Our evening ended at a restaurant called Pousse Pousse.  The booths were the carts themselves, and it was really fantastic food.  The next day, our pousse pousse drivers from the day before picked us up at our hostel (Chez Billy, a really great place to stay), and took us to the gare routiere where they organized our trip back to Antananarivo without any fuss.  Anne-Marie donated her running shoes to her driver and it was great to see his face light up when she handed them to him.  Most drivers run all day barefoot, and I know the gift was greatly appreciated.  Antsirabe was an eye opener, but the city itself, an old Norwegian spa town, was really beautiful and a joy to be in.
Sorry for the awkward angle, I wanted to photograph this family without offending anyone.  They have their laundry all laid out after washing it in the lake, and they live in the blue-green vehicle in the background.  

Finished miniatures

creating a bike wheel 


A view over the lake in Antsirabe
The old Norwegian Spa
Making Paper
Paper decorating with fresh flowers
raw silk

silk being woven into a scarf
Pousse Pousse ride

View of a Pousse Pousse from Chez Billy

Making a spoon out of a zebu horn 

Zebu horns  

Monday, April 22, 2013

Madagascar: Belo sur Mer and Kirindy Metea National Park

Belo sur Mer is a three to four hour pirogue ride south of Morondava.  We arranged transport the day before as we had to leave Morondava super early.  The ocean can get kind of rough later in the day, so we left at sunrise.  The ride to Belo was absolutely beautiful.  The sun rose up over the beach as we motored our way further down the coast of Madagascar.

Belo is a very very small village.  It doesn't have any actual roads and is only accessible by boat in the wet season.  Our hut was literally on the beach, less than 100 feet from an ocean inlet.  The hut area was run by a family that had chickens, goats, and a turkey or two.  The goats liked to crawl under the porches of the huts and take naps in the shade.  Electricity was limited in the whole village.  People who wanted to have lights on at night had to have large generators that were solar paneled.  Our hut had one small light that didn't work very well.  We had come well prepared though in the form of headlamps.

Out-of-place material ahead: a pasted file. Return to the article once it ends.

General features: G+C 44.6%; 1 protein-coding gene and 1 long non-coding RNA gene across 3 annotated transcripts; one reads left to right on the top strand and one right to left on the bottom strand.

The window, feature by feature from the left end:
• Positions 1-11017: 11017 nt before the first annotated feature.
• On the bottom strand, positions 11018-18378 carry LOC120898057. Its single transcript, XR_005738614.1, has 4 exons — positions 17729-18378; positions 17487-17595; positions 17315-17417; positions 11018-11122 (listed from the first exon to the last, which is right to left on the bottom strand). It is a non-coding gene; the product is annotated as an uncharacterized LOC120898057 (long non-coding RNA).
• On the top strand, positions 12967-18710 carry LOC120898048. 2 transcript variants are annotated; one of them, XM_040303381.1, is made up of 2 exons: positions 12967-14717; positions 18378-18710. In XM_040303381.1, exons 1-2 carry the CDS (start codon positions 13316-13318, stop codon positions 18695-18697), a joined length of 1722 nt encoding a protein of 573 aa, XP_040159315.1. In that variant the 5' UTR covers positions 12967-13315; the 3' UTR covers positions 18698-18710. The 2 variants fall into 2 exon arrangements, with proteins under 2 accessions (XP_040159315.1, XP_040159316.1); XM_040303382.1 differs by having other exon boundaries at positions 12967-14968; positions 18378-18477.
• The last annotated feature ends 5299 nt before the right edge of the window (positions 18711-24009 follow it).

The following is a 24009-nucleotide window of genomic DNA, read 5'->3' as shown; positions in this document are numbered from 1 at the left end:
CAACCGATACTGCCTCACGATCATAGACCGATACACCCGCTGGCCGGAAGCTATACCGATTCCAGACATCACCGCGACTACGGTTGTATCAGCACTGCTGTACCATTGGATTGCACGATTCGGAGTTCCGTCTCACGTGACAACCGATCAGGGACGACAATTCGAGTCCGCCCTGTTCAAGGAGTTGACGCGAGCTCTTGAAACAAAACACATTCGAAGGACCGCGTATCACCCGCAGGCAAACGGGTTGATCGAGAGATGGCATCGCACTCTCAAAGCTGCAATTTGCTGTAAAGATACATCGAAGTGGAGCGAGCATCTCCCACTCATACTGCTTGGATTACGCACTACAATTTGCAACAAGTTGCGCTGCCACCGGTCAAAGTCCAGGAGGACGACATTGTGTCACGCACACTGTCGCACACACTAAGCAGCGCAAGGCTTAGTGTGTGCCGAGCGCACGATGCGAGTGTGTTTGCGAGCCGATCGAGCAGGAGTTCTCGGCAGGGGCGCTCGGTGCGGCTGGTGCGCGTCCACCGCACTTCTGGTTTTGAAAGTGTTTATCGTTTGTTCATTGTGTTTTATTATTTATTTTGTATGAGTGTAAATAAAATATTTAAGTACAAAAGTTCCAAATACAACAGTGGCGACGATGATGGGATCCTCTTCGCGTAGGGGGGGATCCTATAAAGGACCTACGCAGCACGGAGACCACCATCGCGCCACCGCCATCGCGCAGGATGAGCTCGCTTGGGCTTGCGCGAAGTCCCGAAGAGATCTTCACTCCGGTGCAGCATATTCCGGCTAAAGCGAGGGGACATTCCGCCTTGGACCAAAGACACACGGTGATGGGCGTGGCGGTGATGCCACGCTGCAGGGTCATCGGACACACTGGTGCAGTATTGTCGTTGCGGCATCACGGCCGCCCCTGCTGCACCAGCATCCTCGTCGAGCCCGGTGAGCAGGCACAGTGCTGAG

Since the entire village was built on a beach and was sand, I went barefoot for three days.  It was beautiful if not a little hot.  Belo is an old boat building village, where they still build boats the same way they did several hundred years ago.  They soak the lumber and shape it.  As the wood dries, it stays in the shape they created with it.  It can take months or years to create one boat.  They also create pirogues by taking huge logs and digging them out, much like a dugout canoe.

We also went to Kirindy Metea, a national park and forest south of Belo.  The forest is untouchable.  The only people that have been in the forest are those that use it for research.  The general population isn't allowed.  We walked up to the top of a sand dune to look over the forest.  We spotted a couple more baobabs, some flamingos, and a hawk that seemed incredibly interested in us.  All in all, the trip to Belo and Kirindy was nice and extraordinarily quiet.  It was nice to have a relaxing couple of days before we prepared to move to another city in Madagascar.

Our pirogue

Our pirogue captain